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Donna B replied on Sun, Mar 3 2013 10:40 PM

Well, all my 4 different pieces have been rinsed and rinsed and ran through the washing machine & lightly dried.  Still need to iron the suckers.  I have to say I am a little disappointed in my results from this batch.  

It definitely is my own fault!  I thought I had a piece of PFD fabric left over from last summer, but obviously had not labeled it (bad girl!).  The only piece that I thought it could be was definitely a coarser texture weave, but since I rarely buy any plain white fabric I thought that this must be the PFD fabric.  Now, I think I was mistaken!!!

ANOTHER LESSON LEARNED:  ALWAYS, ALWAYS, LABEL YOUR PFD FABRIC SO YOU KNOW THAT IT IS WHAT IT IS (SO YOU ARE SURE YOU ARE USING PFD OR TREATED FABRIC FOR DYEING AND DON'T USE IT FOR SOMETHING ELSE).

So, the two pieces that I used this "other" fabric for were difficult to crunch up and as a result did not come out with the marbling effect we got with our first fabrics.

One, I used up some Olive Green (from the week before) and a little Intense Violet.  Notice how this piece really emphasized the texture of the fabric!  Obviously,some fibers reacted to the green dye much more than other fibers.  I thought I put a lot more violet on this, but it sure didn't show up in the final product.  

 

Same fabric, but with Intense Violet plus used up some Ocean Blue (from last week)...again, this was hard to crunch up and as a result doesn't have as much marbling as I had hoped for...but certainly more than the green.  But surprise on this one, the dye did not emphasize the fabric texture as much as the green did.  Note, the Ocean Blue did not show up much at all.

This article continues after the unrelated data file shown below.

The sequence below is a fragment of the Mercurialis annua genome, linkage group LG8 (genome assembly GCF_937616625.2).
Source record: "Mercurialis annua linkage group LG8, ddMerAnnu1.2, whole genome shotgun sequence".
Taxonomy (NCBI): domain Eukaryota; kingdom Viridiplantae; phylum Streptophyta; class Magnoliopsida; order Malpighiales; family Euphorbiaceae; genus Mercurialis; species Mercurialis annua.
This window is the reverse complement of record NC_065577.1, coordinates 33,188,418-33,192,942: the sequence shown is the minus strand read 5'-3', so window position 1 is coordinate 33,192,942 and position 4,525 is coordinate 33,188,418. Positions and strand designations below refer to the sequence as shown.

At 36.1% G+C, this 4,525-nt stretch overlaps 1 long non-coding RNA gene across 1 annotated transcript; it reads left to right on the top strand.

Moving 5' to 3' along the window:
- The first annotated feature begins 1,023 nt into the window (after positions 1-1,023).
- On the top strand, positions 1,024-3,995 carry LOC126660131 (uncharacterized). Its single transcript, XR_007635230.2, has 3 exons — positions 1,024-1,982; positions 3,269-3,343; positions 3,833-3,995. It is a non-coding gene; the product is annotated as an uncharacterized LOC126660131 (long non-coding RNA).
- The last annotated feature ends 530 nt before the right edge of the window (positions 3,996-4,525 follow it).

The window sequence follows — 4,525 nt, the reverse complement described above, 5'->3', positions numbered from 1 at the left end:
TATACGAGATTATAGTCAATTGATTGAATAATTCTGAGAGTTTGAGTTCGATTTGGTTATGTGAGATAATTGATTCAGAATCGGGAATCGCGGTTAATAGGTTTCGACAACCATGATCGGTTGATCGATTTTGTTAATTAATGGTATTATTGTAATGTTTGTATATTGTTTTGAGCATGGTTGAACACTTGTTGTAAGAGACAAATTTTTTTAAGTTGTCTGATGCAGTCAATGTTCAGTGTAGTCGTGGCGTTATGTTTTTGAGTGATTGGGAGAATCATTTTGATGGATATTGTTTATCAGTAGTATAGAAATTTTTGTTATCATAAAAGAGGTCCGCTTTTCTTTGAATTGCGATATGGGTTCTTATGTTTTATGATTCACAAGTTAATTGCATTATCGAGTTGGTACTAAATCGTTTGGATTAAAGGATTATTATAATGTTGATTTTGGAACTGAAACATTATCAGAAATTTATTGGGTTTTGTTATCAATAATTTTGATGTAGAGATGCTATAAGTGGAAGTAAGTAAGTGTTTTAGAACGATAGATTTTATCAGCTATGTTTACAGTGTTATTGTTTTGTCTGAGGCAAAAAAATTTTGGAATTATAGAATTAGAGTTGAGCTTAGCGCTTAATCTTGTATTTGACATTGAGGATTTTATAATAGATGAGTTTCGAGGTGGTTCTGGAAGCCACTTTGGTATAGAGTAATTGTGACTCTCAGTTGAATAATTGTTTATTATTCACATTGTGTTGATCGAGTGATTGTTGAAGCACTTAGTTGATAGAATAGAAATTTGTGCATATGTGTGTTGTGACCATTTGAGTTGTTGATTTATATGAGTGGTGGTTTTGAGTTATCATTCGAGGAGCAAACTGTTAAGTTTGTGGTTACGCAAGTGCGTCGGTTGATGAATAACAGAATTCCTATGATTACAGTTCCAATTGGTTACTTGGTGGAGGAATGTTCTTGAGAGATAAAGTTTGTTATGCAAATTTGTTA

This next piece was from my left over PFD fabric from LQS - but I used left over dye solution from last week.  I think the dye solutions definitely become weaker upon sitting.  This was Olive Green and Intense Violet, but see how weak the dye is?  The crunching and marbling is more evident, but the color is very weak.  But it will be good for a light fabric and/or a landscape quilt.

 

This last piece is the re-dyeing of half of one I did last week.  (Note these pictures were taken after dark and even with the flash turned off, color is not true.)

I tried two methods:

1)  On this half, I used a sea-sponge to blot Dark Green dye on the fabric over the olive green areas.  First blot, I had too much dye on the sponge and it just soaked that area with the dark green dye (left side in the center).  After that, I blotted on a paper towel first and then the fabric and the result was better.  However, a lot of this dye washed out in the washing machine cycle.  It was a lot more intense before that!  (I need help Marge P!!!!)

After rinsing, but before Washing Machine:

(See the line in the center bottom that curves to the right?  That was an edge of a plastic dishpan that I had used to prop up the other half of the fabric.  But look at the "after machine washing" picture below!

 

After rinsing AND washing machine:

(That line from the dishpan is completely gone after the machine wash!)

 

2) Last piece is the section where I over-dyed with green-dyed snow (mixed the dye with the snow before piling it on the crunched fabric).  It really did not add much intensity to the piece, so I am not sure about this one.  (It could be because of the water-content of the snow and why one blog suggested dry new-snow.)

 

So, I am learning as I go...  

I need to iron my pieces now so I can take to SAIL to show Marge P in the morning.  Can't wait to see her pieces!!!  They really look gorgeous in the pictures!

 

 

 Winthrop, WA